Why You Don’t Need That $800 Stroller
Someone is finally saying what so many parents think but rarely blurt out loud. When did parenting get so expensive and why do our kids need all of this stuff? I’m talking about the luxury strollers and designer layettes that ultimately give way to $100 toddler jeans, homemade baby food delivery services, parenting coaches, and preschool scouts.
I remember making several trips to Babies R Us and buy, buy, baby when I was pregnant with my twins and was nearly brought to tears by the infinite choices of strollers, cribs, car seats, high chairs, and play pens. And that was just the gear. Picking out the cutest nursery decor for a boy and a girl, not to mention stocking up on wipes, diapers, lotion and gallons of Dreft detergent was a whole other ordeal. Of course, there was the expense to consider. But what weighed on me, in a way I never expected, was what the purchases would say about me as a mother. If my husband and I opted for something less posh or a generic brand, were we depriving the babies or just being practical (even on our registry)? Somehow reason just flew out the window the day we got pregnant.
It was an experience shared by fellow thirty-seven-year-old mom of two, Pamela Paul, who told me in a recent interview that her first trip to a baby superstore was downright frightening. “I kept thinking what is all this stuff? I didn’t know the differences between nipples or whether I needed nursing clothes … I felt like I had entered some kind of cult,” she says.
In her new book, Parenting, Inc.: How We Are Sold on $800 Strollers, Fetal Education, Baby Sign Language, Sleeping Coaches, Toddler Couture, and Diaper Wipe Warmers and What It Means for Our Children, journalist Paul draws on her own parenting journey as she examines this new phenomenon. She calls it, “the anxiety of under spending,” and attributes its rise to savvy marketers capitalizing on the insecurities of new parents coupled with a celebrity-mad media which breathlessly catalogues every new toy or outfit sported by Suri or Shiloh.
“People are more worried about spending too little instead of spending too much. They worry, ‘If I don’t get this mobile for my four-month-old, is he going to fall behind?,” she says.
In the book, the Time magazine contributor reports on what psychologists and educators have to say about some of today’s “must-haves,” as she pulls back the curtain on the baby business and the estimated $1.7 trillion “mom market.” She offers some peace of mind and perspective to those of us dealing with both the sticker shock and the pressure to buy, buy, buy (which, by the way only seems to grow as fast as our babies do.)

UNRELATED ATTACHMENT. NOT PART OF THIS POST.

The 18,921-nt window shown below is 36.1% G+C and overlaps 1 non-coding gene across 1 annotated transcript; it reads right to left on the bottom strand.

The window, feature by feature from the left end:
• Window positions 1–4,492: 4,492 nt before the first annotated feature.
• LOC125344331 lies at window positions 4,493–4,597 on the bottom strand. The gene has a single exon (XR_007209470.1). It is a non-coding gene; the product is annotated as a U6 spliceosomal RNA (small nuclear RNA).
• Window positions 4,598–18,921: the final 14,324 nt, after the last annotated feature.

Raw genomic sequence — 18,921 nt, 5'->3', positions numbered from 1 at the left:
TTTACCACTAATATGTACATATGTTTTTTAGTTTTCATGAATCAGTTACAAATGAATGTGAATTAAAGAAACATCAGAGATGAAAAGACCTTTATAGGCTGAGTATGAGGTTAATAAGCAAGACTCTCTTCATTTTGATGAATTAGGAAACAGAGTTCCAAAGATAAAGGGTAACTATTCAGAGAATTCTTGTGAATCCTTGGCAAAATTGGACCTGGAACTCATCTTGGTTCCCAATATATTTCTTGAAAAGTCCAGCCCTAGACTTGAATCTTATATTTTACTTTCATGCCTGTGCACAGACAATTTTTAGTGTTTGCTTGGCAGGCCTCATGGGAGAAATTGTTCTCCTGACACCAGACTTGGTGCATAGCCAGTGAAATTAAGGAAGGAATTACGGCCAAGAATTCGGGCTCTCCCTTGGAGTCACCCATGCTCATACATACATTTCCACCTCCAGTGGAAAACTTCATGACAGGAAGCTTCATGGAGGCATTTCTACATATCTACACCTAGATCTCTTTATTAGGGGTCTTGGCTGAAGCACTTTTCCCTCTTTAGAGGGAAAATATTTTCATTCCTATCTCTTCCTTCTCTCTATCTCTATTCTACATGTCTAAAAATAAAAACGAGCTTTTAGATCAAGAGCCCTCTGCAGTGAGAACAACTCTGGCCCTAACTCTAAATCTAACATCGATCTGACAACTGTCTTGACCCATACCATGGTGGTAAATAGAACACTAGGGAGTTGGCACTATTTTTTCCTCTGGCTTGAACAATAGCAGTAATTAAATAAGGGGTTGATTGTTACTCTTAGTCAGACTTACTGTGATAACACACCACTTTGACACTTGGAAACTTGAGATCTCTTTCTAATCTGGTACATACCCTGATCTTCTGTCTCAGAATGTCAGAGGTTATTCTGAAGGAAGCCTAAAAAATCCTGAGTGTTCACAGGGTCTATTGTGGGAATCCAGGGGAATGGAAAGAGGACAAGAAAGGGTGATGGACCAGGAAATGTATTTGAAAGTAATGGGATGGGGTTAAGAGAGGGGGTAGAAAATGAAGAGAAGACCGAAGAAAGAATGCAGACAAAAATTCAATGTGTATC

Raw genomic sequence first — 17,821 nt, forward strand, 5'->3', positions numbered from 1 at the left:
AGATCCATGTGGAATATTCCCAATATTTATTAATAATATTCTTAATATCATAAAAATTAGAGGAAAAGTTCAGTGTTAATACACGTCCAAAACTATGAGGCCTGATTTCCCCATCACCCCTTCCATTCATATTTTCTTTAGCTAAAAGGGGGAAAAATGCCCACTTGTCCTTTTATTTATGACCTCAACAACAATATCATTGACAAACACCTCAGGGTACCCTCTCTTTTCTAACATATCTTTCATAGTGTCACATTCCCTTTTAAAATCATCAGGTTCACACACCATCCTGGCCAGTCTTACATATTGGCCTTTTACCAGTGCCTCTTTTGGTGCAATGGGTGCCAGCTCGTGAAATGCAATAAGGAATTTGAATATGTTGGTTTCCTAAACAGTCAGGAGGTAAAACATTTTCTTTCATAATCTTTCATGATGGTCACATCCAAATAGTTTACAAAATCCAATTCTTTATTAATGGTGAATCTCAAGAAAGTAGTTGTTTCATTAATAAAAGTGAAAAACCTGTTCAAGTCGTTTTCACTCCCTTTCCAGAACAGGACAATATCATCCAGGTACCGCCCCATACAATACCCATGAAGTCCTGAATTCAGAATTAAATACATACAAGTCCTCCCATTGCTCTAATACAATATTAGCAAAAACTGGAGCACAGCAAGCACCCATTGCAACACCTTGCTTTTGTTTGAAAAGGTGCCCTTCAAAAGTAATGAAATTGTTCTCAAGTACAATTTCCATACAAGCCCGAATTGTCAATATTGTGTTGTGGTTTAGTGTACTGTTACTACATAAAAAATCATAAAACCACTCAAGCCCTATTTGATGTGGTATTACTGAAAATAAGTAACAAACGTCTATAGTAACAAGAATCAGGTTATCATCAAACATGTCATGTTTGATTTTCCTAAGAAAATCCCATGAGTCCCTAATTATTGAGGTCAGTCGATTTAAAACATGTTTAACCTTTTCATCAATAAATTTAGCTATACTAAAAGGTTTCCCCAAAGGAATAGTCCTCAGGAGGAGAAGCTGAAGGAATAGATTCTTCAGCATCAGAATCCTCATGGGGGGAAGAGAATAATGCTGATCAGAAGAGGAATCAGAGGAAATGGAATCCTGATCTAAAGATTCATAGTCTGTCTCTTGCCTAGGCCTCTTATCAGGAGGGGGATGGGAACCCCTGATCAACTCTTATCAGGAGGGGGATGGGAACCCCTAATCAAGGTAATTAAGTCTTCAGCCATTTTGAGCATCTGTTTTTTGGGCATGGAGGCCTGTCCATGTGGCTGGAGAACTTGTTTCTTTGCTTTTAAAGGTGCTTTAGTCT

“I think you can never underestimate what a parent will buy in a moment of desperation if the right buttons are pushed,” she explains, referring to her own set of impulse buys gathering dust and cluttering corners of her home.
Anyone who is a parent knows exactly what she means. Babies don’t come with a set of instructions. Grandma doesn’t always live close by or is up to date on all of the latest safety gadgets and smart toys. Often, we newbie’s are grasping in the dark (literally, if you have a baby who won’t sleep through the night). Plus, we want to give our children everything they will need to succeed later in life. But as Paul aptly describes, today it can be tough to distinguish between necessities and frivolous extras.
The key she says is remembering to pause before you buy and to really examine why you are plunking down that credit card … or hiring that potty training coach.
“You have to think, ‘What is this about?’ We are so invested in the kids—and that is a good thing. But our hopes and desires often get translated into purchasing,” she says.
Reading Parenting, Inc. made me feel so much better about some of the decisions I’ve made since joining the club. I could let go of some of the guilt around purchases made and purchases skipped. I realized my angst is not so unique. Being a parent is a huge responsibility and it’s comforting to learn that so many of us are struggling with the same spending decisions. What’s liberating is the message that we really do know what is best for our kids. We just need to remember to tune out the marketing hype and tune into our instincts.